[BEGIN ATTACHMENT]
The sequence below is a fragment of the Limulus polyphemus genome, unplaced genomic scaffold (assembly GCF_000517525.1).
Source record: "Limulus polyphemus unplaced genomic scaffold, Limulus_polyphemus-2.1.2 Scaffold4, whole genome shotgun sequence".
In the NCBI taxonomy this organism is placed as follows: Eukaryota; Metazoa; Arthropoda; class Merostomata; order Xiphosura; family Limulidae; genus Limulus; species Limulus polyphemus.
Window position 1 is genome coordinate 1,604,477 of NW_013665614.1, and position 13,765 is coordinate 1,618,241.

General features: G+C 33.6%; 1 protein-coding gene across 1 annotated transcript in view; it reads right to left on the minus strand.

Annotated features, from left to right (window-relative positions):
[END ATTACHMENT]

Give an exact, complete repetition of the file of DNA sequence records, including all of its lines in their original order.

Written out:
The sequence below is a fragment of the Limulus polyphemus genome, unplaced genomic scaffold (assembly GCF_000517525.1).
Source record: "Limulus polyphemus unplaced genomic scaffold, Limulus_polyphemus-2.1.2 Scaffold4, whole genome shotgun sequence".
In the NCBI taxonomy this organism is placed as follows: Eukaryota; Metazoa; Arthropoda; class Merostomata; order Xiphosura; family Limulidae; genus Limulus; species Limulus polyphemus.
Window position 1 is genome coordinate 1,604,477 of NW_013665614.1, and position 13,765 is coordinate 1,618,241.

General features: G+C 33.6%; 1 protein-coding gene across 1 annotated transcript in view; it reads right to left on the minus strand.

Annotated features, from left to right (window-relative positions):